The Dangling Conversation
Disjointed observations from a disordered mind on current events, passing on stuff (most of it good) you're not likely to see on the evening news:
— Criminy! First Lou Dobbs comes out in favor of a higher minimum wage. Now the Wall Street Journal (though not its editorial staff) have run an article (subscription only, natch) on — wait for it — the rise in income inequality worldwide, including here in the US of A. (Here's a nifty chart depicting all of this.) Who do they think they are, John Maynard Keynes? Next thing you know they'll be admitting that Bush's massive 2003 tax cuts were a bad idea.
— TPM's Steve Benen points out that there have been amazing about-faces in certain aspects of Bush foreign policy recently:
… Dems said Bush should talk directly to Syria; Bush said Dems were weak to even suggest it; and Bush eventually came around. Dems said Bush should talk to North Korea and use Clinton's Agreed Framework as a model for negotiations; Bush said this was out of the question; and Bush eventually came around. Dems said Bush should increase the size of the U.S. military; Bush said this was unnecessary; and Bush eventually came around.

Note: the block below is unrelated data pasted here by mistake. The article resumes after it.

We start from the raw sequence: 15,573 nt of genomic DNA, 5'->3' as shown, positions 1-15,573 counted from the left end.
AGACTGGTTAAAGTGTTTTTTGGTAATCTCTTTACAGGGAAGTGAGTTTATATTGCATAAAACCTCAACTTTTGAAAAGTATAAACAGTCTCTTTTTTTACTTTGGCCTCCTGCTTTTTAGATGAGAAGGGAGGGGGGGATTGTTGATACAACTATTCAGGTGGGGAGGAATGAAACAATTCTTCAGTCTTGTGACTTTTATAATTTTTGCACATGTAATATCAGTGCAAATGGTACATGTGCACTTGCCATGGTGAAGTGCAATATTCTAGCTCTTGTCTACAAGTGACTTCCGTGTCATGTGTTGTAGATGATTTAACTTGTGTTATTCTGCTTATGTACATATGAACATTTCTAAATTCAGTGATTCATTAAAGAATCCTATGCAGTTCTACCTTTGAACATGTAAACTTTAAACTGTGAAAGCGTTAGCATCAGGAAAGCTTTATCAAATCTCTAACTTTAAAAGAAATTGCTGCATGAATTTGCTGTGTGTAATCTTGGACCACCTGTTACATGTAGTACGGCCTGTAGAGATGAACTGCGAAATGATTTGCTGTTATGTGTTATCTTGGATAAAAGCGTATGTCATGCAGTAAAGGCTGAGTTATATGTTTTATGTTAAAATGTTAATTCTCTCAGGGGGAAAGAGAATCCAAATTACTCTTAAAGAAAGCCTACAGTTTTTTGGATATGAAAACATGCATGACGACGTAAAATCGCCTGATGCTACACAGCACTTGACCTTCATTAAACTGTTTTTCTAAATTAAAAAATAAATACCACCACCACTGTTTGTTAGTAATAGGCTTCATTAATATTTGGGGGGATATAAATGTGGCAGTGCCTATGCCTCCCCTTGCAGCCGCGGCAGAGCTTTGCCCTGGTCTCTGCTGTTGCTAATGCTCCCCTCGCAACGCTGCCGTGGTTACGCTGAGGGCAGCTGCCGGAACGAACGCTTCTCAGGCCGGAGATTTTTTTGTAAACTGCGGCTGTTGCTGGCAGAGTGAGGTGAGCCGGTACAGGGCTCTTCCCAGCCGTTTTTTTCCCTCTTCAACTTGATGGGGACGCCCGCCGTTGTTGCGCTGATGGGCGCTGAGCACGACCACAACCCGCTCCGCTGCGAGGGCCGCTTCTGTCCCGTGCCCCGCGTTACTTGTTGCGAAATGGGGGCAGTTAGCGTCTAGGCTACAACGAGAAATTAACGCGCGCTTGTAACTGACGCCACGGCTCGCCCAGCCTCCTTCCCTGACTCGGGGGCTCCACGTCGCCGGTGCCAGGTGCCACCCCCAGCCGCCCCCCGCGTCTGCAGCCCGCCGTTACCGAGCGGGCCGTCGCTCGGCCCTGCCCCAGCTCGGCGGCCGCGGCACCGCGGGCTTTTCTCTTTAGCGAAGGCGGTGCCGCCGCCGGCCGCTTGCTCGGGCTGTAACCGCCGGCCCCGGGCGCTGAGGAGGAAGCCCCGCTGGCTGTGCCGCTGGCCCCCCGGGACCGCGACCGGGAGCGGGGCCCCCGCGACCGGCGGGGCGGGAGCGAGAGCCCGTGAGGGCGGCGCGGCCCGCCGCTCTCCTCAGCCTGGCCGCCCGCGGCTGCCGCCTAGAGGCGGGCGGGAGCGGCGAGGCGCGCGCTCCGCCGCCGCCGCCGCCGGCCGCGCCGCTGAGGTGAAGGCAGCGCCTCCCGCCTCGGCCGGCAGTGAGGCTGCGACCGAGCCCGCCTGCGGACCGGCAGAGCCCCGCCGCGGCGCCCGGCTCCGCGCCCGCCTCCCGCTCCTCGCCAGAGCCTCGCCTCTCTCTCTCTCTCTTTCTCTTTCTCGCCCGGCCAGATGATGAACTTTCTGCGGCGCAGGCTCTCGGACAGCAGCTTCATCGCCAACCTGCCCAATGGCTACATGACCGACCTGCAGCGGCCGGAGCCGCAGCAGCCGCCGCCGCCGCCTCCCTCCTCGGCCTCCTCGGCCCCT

And Dems said Bush should engage Iran in direct talks, particularly on Iraq. It took a while, but the president came around on this, too.
For years, all we've heard from the right is that Bush is a bold visionary when it comes to foreign policy, and Dems are weak and clueless. And yet, here we are, watching the White House embrace the Dems' approach on most of the nation's major foreign policy challenges.
Now, if Bush could just bring himself to accept the Democratic line on Iraq, too, we'd really see some progress.
— Dean Baker over at TAP's Beat the Press column demonstrates that at least one member of the editorial staff of the New York Times is a very silly person:
In an editorial calling for companies to voluntarily allow non-binding shareholder votes on CEO compensation packages, the NYT warns that if companies don't allow such votes Congress may force them. It then adds that Congress "is not the place to set corporate salaries."
Of course no one is proposing that Congress would set CEO salaries. Congress is debating a change in the rules under which CEO salaries are set, and in fact Congress is the place that such rules are set. (Sorry NYT editorial writers, they weren't handed down by God.)